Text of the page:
Sen. Lieberman laments absence of witness from Interior agency

The federal agency that regulates offshore oil drilling declined to send a witness to a Senate hearing Monday on the government and industry response to the massive Gulf of Mexico oil spill, Sen. Joe Lieberman (I-Conn.) said.

The Senate Homeland Security and Governmental Affairs Committee, which Lieberman chairs, had requested that a top official from the Interior Department’s Minerals Management Service (MMS) appear. The panel is probing the adequacy of BP’s federally approved oil drilling and spill response plans.

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“I regret that the MMS leadership has chosen not to appear before our committee today, because they really need to be asked the same questions I am going to ask Homeland Security, the Coast Guard and BP,” Lieberman said Monday afternoon as the hearing began.

“The secretary will be the first to appear on behalf of the Department of the Interior and will do so on Tuesday in front of two different Senate Committees,” Interior Department spokeswoman Kendra Barkoff said in an e-mail.

The Monday hearing included testimony from Department of Homeland Security Secretary Janet Napolitano, a top U.S. Coast Guard official and BP America President Lamar McKay. Napolitano defended the federal government’s “all-hands-on-deck” response to what she called an “unprecedented and unique problem.”

“We planned for a worst-case scenario from the moment the explosion occurred and now, almost four weeks later, we are continuing to sustain a strong and effective response,” she said.

Lieberman said the committee may ask Interior Secretary Ken Salazar or an MMS official to appear at a subsequent hearing.

Salazar is testifying Tuesday before two other Senate committees: Energy and Natural Resources and Environment and Public Works. Lieberman opened the hearing with an attack on federal oversight of offshore drilling. He faulted MMS for approving inadequate BP plans.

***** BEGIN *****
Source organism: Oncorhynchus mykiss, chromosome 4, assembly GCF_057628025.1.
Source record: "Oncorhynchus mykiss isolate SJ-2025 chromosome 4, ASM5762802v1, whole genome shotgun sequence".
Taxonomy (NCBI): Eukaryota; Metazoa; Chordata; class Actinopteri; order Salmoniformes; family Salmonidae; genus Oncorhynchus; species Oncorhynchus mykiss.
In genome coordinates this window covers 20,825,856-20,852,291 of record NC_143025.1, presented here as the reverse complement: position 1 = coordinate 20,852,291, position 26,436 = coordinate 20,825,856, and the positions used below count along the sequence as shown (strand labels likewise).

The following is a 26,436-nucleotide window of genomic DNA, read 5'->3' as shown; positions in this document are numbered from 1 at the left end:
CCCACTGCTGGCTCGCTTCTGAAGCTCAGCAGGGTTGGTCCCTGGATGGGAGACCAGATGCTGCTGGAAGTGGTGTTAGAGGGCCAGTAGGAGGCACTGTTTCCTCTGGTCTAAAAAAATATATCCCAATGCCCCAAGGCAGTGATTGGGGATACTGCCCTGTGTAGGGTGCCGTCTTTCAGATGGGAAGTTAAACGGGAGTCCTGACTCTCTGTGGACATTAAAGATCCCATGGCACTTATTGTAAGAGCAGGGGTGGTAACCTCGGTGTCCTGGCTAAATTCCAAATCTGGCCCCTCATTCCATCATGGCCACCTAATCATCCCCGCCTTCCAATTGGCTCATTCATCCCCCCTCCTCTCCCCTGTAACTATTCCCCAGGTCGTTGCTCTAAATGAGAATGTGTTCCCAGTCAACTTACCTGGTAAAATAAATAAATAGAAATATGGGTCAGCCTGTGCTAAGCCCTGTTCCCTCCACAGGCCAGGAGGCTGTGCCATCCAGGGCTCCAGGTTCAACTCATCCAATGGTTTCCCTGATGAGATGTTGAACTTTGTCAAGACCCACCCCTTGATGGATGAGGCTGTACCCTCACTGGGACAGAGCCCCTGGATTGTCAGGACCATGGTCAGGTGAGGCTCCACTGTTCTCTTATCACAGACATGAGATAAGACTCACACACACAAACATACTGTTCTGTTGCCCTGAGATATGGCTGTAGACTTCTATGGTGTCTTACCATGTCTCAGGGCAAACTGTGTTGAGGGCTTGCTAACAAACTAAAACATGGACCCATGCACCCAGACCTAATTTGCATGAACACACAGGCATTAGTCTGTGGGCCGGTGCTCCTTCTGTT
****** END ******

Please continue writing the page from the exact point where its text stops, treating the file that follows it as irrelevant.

“Did our government, through MMS, require an oil spill response plan adequate to the widest range of possible dangers, including the failure of a blowout preventer?” Lieberman asked, referring to the failure of a device that is supposed to cut off damaged wells. “It sure appears that they did not.”

MMS has come under fire in the wake of the April 20 explosion of the Deepwater Horizon rig and subsequent spill that BP has so far been unable to contain.

The Obama administration has vowed several steps to improve the agency’s environmental oversight. On Friday, the administration announced it would review how MMS implements the National Environmental Policy Act and endangered-species laws.  On May 11, Interior Secretary Ken Salazar said he’s dividing MMS, which both regulates offshore drilling and collects billions of dollars in royalties. He said he’s creating a new offshore environmental and safety agency that will include what had been MMS’s inspection, investigation and enforcement operations.

Multiple Capitol Hill and Obama administration probes of the Deepwater Horizon accident are under way. Lieberman emphasized his committee’s goal is not to determine why the rig exploded or why the well cut-off device failed. He said  the panel is probing the federal and industry preparation for such accidents, and the response in the aftermath.

Lieberman said that new deepwater wells should not be permitted and drilled until questions about spill preparation and safeguards are resolved.

The administration has already announced a pause in issuing new offshore drilling permits until at least May 28, the due date for a 30-day safety review ordered by the White House.


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